Ugh, it looks like I’m taking a blogging vacation. Time to try to get back on track. Tonight, since I’m reading one of his latest books, I thought I’d provide some links and commentary on David Brin, one of my favorite science fiction authors.
The book I’m reading is Kiln People, and it’s really good so far. Brin has a knack for taking some of the most out-there, implausible-sounding ideas and turning them around into fascinating, believable premises. Kiln People is a good example; the premise is that future society will be transformed by the ability to create temporary, clay copies of yourself (called “dittos”) that essentially operate as a proxy version of you, and at the end of the day you can “inload” all the memories from the copy—in effect, experiencing and remembering everything the ditto did without risk or effort to yourself. I put off reading this book for a long time because it sounded a bit absurd, but once I got into it, it’s entirely engrossing and convincing.
Brin also excels at portraying alien points of view. Brightness Reef is the best example of this I can think of, jumping POVs among half a dozen different alien species fluidly. That sort of writing is hard work, but it pays off when done well. Which Brin does.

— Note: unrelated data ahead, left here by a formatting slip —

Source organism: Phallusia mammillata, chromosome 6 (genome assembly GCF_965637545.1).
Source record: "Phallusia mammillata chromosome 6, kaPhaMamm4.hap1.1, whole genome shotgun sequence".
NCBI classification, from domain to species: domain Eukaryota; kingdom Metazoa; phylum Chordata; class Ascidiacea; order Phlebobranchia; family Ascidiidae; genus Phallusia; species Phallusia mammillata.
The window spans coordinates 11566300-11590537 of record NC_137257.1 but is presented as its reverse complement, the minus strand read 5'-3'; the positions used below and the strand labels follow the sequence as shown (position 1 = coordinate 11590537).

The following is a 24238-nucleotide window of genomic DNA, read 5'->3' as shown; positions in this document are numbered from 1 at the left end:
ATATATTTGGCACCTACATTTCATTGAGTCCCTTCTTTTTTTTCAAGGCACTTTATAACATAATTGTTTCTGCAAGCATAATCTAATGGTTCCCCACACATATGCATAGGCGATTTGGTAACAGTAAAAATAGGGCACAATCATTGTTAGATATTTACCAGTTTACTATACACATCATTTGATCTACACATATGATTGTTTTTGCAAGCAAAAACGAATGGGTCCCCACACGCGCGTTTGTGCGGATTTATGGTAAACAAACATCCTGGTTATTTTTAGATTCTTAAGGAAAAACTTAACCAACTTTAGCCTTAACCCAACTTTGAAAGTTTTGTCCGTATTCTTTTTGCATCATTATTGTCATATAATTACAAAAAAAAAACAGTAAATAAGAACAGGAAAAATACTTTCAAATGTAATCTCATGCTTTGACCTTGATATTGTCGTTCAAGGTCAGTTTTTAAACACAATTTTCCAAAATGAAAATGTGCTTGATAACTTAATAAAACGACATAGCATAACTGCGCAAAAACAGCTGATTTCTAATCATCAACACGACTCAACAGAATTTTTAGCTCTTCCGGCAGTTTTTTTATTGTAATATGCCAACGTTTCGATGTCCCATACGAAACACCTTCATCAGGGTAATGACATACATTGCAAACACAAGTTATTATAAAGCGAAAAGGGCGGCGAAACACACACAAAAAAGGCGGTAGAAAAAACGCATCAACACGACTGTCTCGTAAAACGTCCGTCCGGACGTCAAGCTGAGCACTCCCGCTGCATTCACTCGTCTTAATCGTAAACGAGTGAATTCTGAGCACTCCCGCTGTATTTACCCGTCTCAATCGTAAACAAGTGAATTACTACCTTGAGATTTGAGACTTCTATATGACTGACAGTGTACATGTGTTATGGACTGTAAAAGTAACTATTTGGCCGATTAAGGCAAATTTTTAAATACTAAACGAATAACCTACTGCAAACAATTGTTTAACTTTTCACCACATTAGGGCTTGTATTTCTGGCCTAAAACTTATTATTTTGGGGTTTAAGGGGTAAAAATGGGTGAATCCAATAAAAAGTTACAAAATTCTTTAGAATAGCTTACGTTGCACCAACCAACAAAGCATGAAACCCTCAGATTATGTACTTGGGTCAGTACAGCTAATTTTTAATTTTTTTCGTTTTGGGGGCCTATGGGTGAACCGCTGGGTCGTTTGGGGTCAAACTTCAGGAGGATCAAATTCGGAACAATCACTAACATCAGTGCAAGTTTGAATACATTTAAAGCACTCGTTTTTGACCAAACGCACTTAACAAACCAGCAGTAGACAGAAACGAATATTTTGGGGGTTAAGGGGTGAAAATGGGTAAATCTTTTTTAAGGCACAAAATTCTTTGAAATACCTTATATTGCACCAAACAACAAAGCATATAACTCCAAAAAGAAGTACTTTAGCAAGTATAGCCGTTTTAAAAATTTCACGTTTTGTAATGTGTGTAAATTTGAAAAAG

Herewith my thoughts on the essential David Brin reading list; if you haven’t read any of his books, start with these.
- Startide Rising: This was the first Brin book I read. Utterly fantastic, I was hooked from that point on. It’s actually the second book of his Uplift series, but it’s the best one to start with, hands down. Space opera, lots of aliens, cool ideas—it has it all.
- Earth: This paints a frightenly real portrayal of Earth in the near future (2038, I believe). Much different tone than his Uplift stories, but very good.
- The Postman: Forget the movie, the book is totally different, except for a few things. And a thousand times better. As a plus, it mostly takes place in Oregon
- Otherness: The second collection of his short stories. I like this one better than his first collection, River of Time, because he’s a much stronger writer with the later stories.
And, if anyone’s counting, my least favorite Brin novel is Glory Season. Why? It was just too long for me, and the ending was far too ambiguous for my tastes—it didn’t leave me with any real sense of closure, just left me feeling unsatisfied.